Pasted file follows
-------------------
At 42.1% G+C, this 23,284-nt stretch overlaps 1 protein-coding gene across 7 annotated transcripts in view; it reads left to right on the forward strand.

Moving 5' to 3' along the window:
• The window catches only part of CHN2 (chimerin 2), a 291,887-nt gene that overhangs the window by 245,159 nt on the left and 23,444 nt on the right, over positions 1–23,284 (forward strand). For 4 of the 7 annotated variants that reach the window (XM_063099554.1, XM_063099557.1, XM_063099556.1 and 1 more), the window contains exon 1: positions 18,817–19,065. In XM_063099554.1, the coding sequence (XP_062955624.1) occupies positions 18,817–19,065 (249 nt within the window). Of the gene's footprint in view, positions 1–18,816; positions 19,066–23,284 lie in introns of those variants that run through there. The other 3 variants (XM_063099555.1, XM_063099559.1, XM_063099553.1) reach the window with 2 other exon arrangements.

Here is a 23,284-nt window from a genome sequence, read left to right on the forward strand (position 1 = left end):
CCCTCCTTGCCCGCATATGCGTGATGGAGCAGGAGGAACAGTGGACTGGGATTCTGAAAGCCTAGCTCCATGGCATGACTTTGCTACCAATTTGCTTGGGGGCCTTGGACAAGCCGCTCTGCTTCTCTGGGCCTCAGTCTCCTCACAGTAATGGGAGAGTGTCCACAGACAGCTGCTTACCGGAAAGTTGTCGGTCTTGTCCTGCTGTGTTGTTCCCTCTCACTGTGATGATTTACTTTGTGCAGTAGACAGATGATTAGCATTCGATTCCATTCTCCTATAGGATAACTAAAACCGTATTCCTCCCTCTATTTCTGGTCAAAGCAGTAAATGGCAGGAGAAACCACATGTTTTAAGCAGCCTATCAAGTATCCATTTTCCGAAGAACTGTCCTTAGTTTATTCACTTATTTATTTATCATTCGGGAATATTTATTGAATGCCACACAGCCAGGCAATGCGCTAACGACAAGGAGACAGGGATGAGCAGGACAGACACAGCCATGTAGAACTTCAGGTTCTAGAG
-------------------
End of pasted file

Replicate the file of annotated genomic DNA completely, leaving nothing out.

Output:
At 42.1% G+C, this 23,284-nt stretch overlaps 1 protein-coding gene across 7 annotated transcripts in view; it reads left to right on the forward strand.

Moving 5' to 3' along the window:
• The window catches only part of CHN2 (chimerin 2), a 291,887-nt gene that overhangs the window by 245,159 nt on the left and 23,444 nt on the right, over positions 1–23,284 (forward strand). For 4 of the 7 annotated variants that reach the window (XM_063099554.1, XM_063099557.1, XM_063099556.1 and 1 more), the window contains exon 1: positions 18,817–19,065. In XM_063099554.1, the coding sequence (XP_062955624.1) occupies positions 18,817–19,065 (249 nt within the window). Of the gene's footprint in view, positions 1–18,816; positions 19,066–23,284 lie in introns of those variants that run through there. The other 3 variants (XM_063099555.1, XM_063099559.1, XM_063099553.1) reach the window with 2 other exon arrangements.

Here is a 23,284-nt window from a genome sequence, read left to right on the forward strand (position 1 = left end):
CCCTCCTTGCCCGCATATGCGTGATGGAGCAGGAGGAACAGTGGACTGGGATTCTGAAAGCCTAGCTCCATGGCATGACTTTGCTACCAATTTGCTTGGGGGCCTTGGACAAGCCGCTCTGCTTCTCTGGGCCTCAGTCTCCTCACAGTAATGGGAGAGTGTCCACAGACAGCTGCTTACCGGAAAGTTGTCGGTCTTGTCCTGCTGTGTTGTTCCCTCTCACTGTGATGATTTACTTTGTGCAGTAGACAGATGATTAGCATTCGATTCCATTCTCCTATAGGATAACTAAAACCGTATTCCTCCCTCTATTTCTGGTCAAAGCAGTAAATGGCAGGAGAAACCACATGTTTTAAGCAGCCTATCAAGTATCCATTTTCCGAAGAACTGTCCTTAGTTTATTCACTTATTTATTTATCATTCGGGAATATTTATTGAATGCCACACAGCCAGGCAATGCGCTAACGACAAGGAGACAGGGATGAGCAGGACAGACACAGCCATGTAGAACTTCAGGTTCTAGAG